“One of our clients and our website received a large and relatively sophisticated DDoS attack,” Townsend told Archer News.
BackConnect automatically detected and mostly filtered the attack, he said, but they noticed a small leak in their filters.
“In response, we quickly applied new security rules that rendered the attack entirely ineffective,” he said.
Problem solved? No.
The attackers responded, too, by harassing BackConnect with calls from spoofed numbers, according to Townsend.
“Throughout the day and late into the night, these calls and threats continued to increase in number,” he said. “Throughout these calls, we noticed an increasing trend of these attackers bringing of personal information about myself and employees.”
He said he filed a police report. The attackers continued, with increasing signs that they might actually carry out some of their threats.
“This was the point where I decided we needed to go on the offensive to protect our employees, their families and myself,” Townsend said.
BackConnect launched its own assault—a hijack of the vDOS site. They used an attack called BGP [border gateway protocol] hijacking to re-direct the site’s traffic somewhere else.
“Our actions proved to be extremely effective, as all forms of harassment and threats from the attackers immediately stopped,” Townsend said.
The company also collected information about the people behind vDOS. Soon, the two teens were under arrest.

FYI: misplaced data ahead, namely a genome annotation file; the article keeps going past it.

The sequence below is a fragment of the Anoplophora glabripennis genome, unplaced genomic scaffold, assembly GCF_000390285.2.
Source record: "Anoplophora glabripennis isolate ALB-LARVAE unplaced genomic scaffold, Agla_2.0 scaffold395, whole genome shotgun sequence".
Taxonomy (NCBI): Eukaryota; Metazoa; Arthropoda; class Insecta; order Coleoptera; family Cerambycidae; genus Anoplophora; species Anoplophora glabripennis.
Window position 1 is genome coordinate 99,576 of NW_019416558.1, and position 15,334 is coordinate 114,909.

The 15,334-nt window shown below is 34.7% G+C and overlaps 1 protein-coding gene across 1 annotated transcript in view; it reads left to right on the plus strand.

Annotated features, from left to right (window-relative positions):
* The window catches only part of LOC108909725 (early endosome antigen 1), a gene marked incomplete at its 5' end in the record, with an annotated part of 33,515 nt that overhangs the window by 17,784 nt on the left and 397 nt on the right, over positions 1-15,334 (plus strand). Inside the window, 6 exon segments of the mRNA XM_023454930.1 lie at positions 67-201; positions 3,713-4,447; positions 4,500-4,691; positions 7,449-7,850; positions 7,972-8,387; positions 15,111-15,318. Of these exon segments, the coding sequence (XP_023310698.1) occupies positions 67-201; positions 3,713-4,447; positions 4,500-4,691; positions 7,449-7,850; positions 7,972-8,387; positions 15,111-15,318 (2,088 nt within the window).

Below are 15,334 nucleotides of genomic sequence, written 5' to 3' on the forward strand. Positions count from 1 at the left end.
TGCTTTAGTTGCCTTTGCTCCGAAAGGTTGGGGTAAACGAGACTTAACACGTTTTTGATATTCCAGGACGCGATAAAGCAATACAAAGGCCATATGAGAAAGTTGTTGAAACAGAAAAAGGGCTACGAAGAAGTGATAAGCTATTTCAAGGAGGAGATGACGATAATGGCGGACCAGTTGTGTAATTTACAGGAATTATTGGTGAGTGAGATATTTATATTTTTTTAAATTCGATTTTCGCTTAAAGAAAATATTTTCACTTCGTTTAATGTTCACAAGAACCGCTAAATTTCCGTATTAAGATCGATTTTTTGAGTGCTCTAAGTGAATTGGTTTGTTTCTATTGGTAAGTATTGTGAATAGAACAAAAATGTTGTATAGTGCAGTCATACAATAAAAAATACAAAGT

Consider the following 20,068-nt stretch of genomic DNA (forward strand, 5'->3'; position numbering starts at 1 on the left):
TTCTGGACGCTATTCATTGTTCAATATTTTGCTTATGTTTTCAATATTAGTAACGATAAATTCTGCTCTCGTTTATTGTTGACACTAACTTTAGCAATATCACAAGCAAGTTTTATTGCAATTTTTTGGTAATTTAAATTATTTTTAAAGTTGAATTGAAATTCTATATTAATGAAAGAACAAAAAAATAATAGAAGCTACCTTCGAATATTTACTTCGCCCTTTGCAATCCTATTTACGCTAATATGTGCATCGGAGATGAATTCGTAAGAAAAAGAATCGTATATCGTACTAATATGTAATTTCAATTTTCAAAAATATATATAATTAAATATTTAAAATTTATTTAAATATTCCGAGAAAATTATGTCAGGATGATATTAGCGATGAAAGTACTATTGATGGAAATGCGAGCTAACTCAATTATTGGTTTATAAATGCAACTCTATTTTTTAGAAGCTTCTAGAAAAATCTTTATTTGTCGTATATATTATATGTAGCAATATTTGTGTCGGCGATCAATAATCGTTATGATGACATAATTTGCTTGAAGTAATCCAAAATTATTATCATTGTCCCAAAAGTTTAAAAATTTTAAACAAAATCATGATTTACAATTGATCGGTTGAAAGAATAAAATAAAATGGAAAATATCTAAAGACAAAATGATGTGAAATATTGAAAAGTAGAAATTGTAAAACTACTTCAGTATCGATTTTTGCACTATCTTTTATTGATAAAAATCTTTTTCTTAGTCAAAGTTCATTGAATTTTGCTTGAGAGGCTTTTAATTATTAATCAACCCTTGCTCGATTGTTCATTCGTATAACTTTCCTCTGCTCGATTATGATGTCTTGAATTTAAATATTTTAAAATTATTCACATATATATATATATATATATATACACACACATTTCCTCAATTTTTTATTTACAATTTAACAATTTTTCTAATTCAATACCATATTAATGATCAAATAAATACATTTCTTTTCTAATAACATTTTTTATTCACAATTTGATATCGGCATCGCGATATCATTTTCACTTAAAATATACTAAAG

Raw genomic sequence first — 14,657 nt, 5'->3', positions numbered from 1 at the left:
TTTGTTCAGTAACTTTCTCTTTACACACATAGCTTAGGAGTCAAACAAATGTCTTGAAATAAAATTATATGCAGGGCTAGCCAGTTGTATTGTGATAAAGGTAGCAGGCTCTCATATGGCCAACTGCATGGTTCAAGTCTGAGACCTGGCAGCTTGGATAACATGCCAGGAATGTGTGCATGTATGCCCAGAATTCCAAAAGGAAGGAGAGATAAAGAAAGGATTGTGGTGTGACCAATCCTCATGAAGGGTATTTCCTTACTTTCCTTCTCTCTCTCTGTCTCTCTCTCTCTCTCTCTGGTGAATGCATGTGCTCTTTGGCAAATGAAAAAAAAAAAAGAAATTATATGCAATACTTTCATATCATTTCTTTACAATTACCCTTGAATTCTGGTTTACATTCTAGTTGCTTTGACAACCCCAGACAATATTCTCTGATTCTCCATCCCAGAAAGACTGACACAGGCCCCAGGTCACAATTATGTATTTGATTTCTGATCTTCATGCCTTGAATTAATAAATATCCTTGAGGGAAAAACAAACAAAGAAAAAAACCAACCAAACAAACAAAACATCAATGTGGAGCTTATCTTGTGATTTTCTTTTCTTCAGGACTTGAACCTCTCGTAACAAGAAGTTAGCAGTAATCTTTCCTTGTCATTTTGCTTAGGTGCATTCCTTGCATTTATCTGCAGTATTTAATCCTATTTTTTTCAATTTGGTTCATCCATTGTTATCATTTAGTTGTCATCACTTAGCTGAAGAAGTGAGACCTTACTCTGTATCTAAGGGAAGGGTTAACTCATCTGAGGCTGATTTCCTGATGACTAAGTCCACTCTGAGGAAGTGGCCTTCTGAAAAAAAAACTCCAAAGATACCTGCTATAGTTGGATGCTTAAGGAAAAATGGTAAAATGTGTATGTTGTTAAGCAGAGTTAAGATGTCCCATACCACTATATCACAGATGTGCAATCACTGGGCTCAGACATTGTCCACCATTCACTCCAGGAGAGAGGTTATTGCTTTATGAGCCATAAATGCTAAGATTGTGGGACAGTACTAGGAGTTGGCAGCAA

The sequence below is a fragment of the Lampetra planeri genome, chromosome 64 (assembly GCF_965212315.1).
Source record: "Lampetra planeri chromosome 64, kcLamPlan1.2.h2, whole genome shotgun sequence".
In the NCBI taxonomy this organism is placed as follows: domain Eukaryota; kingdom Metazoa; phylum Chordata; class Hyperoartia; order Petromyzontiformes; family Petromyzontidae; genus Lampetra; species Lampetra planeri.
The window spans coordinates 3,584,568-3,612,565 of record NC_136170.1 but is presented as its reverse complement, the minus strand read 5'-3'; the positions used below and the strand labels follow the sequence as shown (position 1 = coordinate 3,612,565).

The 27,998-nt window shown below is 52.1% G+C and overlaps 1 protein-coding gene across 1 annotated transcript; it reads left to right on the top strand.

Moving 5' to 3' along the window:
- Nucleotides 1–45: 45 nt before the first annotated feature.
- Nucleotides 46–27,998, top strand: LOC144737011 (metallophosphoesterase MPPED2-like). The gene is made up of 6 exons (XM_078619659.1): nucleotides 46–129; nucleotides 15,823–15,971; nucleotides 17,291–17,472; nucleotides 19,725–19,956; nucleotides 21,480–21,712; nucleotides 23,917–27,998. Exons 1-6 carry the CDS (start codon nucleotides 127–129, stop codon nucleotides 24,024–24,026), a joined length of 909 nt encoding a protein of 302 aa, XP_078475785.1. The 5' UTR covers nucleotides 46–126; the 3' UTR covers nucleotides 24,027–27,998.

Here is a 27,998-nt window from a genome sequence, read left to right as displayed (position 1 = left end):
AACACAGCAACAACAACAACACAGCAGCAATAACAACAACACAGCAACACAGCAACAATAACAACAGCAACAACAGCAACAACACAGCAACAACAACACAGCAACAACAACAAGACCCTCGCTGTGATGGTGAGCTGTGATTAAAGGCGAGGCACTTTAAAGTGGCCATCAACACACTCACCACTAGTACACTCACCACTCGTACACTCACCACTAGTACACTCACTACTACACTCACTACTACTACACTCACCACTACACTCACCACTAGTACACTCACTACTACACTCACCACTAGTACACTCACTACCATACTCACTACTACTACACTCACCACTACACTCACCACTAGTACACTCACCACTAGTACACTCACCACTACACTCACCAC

“This is a major victory in the fight against booter services, as vDOS was the largest public DDoS-for-hire service on the market,” he said.
A booter service offers DDoS attacks for a fee—often very low—so that criminals with little technical skills or knowledge can lay siege on sites and servers.
But the battle is not over yet.
The day after the arrests, KrebsOnSecurity reported it came under a “heavy and sustained denial-of-service attack,” shutting down the site for a short time.
Inserted in the attack data was a message—“godiefaggot,” Krebs said. And the attacks continue.
BackConnect, too, is fending off DDoS strikes, with CTO Marshal Webb leading the response.
“We hope to uncover more information on the attacks as we look through our reporting,” Townsend said.
vDOS’s website is shut down.
Some are monitoring to see what else will happen in the aftermath of the arrests. Could they mean fewer attacks on your digital space?